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Sun said last week it has done this to support companies using Web-based Java applications for services such as financial planning and analysis and collaboration.
The move follows Microsoft's recent decision to pull native Java support from XP, following litigation over its refusal to pay a licence fee to use the JVM. This had forced users to download an older version of the JVM from Microsoft's site or to seek out a more recent version from a third party if they wish to view a wide range of Web sites which use Java.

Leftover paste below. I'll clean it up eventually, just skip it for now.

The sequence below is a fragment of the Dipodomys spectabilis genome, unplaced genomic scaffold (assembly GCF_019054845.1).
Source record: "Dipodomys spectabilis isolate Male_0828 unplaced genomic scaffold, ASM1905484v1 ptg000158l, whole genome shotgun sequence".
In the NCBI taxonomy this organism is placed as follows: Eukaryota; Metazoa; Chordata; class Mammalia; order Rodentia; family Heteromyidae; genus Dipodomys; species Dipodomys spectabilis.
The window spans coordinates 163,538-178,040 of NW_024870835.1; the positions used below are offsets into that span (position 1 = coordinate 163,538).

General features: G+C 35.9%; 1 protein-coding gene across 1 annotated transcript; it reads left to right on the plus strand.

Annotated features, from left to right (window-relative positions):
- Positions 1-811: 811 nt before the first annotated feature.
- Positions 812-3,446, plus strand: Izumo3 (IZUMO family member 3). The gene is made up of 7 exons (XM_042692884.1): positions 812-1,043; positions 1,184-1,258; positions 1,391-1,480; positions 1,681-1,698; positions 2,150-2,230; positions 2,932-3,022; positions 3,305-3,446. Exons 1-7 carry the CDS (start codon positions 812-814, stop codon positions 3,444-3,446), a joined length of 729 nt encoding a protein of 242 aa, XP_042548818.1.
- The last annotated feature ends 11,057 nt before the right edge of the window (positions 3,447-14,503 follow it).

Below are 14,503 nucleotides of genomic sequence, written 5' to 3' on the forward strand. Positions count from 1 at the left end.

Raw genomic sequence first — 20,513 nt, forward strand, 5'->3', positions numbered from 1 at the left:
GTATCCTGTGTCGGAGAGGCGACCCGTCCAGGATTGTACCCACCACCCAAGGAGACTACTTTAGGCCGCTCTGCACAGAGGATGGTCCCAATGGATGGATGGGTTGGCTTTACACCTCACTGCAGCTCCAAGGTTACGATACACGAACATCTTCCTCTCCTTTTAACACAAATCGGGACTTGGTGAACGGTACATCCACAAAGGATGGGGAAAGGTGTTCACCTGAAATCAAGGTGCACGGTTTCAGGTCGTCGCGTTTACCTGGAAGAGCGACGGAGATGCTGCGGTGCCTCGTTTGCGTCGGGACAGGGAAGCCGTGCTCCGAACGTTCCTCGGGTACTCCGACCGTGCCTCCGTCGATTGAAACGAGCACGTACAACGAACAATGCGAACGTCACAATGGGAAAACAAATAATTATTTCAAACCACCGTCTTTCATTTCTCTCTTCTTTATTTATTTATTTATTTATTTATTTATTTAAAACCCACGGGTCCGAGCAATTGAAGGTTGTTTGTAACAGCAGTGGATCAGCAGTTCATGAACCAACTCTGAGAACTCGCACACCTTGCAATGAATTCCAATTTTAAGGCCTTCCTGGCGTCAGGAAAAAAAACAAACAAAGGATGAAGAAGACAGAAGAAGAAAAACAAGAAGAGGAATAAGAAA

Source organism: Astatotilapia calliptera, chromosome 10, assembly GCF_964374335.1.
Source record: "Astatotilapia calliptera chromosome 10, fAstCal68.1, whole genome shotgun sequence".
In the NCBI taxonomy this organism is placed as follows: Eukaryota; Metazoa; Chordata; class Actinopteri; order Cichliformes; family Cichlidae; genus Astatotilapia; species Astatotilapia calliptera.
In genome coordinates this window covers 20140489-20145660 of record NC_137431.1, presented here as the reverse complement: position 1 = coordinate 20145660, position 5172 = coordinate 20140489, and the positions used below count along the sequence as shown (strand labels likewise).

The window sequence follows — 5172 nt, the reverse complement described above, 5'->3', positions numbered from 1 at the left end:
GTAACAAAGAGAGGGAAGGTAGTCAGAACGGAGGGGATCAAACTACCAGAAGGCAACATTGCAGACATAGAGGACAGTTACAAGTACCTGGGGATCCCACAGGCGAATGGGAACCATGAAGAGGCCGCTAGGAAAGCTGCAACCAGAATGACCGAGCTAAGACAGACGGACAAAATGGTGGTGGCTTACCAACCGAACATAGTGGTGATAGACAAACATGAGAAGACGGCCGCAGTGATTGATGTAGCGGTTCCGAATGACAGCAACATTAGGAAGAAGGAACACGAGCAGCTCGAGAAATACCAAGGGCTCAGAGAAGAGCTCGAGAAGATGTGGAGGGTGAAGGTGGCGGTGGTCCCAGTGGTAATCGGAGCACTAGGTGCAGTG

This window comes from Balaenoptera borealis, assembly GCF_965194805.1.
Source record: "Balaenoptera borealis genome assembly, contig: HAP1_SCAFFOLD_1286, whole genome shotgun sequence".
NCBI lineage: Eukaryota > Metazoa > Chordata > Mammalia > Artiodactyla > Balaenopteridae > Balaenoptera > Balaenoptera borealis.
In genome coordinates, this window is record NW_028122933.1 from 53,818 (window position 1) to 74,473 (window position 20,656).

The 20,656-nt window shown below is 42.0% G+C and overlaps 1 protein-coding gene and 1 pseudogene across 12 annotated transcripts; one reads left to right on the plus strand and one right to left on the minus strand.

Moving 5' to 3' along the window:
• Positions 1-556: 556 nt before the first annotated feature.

"We are committed to delivering the best interactive user experience on the Web through Java technology," said Rich Green, vice-president and general manager for Java and XML software at Sun.